In the median large metropolitan area (for example Hartford, St. Louis or Charlotte), the typical white resident lives in a neighborhood that is about ten percentage points whiter than the metropolitan area as a whole. The places with the largest difference between the white share of the metro population and the white share of the typical white neighborhood include Miami, New York and Los Angeles, where white residents live in neighborhoods that are about 22 percent more white than the metropolitan area. The places with the smallest difference between the typical white neighborhood and the metro area average include Portland (2 percentage points), Pittsburgh and Salt Lake City (both about 4 percentage points).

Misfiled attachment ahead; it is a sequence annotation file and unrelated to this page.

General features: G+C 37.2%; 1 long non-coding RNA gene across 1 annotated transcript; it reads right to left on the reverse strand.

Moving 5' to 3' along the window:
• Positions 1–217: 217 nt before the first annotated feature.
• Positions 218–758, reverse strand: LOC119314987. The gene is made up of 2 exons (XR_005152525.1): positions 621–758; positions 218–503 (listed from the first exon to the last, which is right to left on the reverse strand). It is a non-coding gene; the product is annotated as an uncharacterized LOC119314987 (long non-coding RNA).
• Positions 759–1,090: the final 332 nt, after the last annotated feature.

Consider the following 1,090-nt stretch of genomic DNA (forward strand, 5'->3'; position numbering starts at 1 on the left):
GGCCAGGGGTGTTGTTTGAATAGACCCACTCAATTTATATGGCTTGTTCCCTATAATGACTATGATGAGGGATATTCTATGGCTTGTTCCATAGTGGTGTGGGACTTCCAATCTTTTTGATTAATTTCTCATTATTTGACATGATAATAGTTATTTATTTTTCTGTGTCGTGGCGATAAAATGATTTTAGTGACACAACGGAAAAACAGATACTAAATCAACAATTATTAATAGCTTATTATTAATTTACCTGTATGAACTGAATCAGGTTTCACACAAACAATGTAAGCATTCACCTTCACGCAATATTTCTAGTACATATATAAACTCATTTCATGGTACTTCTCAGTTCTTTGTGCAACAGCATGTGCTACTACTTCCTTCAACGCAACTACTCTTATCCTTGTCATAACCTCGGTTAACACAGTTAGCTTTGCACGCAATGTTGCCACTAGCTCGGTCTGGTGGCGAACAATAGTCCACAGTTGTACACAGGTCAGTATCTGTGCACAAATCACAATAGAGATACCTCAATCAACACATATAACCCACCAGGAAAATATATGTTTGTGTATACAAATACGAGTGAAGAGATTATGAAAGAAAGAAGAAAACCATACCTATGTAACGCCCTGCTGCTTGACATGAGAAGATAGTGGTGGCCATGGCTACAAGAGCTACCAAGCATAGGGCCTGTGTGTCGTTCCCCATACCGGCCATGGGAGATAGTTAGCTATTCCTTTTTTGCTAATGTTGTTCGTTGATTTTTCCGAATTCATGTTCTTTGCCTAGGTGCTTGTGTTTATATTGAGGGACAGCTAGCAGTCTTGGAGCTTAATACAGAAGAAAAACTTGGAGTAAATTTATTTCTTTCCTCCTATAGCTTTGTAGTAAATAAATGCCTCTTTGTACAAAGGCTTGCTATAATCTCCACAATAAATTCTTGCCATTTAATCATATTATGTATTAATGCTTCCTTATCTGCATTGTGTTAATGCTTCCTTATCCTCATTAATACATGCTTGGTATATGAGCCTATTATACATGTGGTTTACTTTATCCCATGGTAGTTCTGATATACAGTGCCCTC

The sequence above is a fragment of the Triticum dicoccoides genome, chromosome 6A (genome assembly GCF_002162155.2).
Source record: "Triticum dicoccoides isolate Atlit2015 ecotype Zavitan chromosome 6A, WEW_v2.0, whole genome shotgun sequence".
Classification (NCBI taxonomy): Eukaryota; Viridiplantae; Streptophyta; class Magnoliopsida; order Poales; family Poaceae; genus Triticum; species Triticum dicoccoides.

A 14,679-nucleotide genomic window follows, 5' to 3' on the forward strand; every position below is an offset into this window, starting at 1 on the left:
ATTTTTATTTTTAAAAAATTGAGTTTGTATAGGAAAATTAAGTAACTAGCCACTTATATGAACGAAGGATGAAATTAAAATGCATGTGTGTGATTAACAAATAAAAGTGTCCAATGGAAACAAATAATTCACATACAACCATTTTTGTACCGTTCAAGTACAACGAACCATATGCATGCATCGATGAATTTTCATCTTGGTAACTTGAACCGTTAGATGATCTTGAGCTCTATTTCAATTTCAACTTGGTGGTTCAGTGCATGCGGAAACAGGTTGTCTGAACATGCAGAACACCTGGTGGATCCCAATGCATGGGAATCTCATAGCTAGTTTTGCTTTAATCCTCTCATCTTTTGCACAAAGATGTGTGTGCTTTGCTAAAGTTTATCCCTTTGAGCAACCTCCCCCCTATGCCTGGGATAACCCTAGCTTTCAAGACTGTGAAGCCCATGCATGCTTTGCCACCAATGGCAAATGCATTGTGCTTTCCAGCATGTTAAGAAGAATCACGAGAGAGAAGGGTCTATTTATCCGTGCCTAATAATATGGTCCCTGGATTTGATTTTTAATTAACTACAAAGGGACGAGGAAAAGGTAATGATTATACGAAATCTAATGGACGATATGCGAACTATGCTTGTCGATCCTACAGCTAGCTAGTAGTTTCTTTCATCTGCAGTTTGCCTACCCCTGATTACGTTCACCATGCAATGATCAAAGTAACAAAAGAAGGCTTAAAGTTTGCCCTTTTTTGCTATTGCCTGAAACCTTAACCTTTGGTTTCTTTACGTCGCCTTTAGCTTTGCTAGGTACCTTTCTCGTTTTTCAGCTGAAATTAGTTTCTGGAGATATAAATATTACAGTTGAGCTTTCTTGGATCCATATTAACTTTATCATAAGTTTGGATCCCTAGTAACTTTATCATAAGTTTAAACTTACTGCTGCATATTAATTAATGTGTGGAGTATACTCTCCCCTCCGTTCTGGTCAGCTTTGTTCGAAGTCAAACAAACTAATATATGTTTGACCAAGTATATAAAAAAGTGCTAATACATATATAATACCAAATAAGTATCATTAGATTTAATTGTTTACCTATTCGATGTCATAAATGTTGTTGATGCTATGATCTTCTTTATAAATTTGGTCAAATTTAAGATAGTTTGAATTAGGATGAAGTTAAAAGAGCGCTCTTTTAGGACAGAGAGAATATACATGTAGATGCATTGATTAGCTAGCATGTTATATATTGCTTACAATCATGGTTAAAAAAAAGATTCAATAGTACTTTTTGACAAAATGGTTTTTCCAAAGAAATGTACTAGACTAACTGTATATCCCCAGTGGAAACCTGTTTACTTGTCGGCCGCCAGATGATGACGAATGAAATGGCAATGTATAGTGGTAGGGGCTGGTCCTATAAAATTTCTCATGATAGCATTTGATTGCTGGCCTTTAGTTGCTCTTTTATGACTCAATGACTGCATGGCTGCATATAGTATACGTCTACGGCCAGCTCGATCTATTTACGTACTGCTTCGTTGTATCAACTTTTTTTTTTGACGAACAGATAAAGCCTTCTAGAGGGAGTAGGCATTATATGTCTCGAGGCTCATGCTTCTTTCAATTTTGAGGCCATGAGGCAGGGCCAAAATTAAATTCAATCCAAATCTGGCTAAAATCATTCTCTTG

The upshot is that when it comes to the lived experience of diversity, some factors are global, but important ones are still local. Its possible to live in a very diverse metropolitan area, with a high fraction of non-Hispanic white residents, and still have a high level of segregation, so that white residents live in places where they have very high levels of white neighbors. And the converse is also true, in some
Throughout this commentary, we follow Bill Frey’s condensed version of Census Bureau racial and ethnic categories. By white, we mean persons who report to Census that they have a single race (white) and who report they are not of Hispanic origin. Frey’s report includes data for African-Americans and Asian-Americans who report a single race, persons of Hispanic origin, regardless of race, and a final category including all other persons. As we do regularly here at City Observatory, Frey reports data for metropolitan areas with a population of 1 million or more.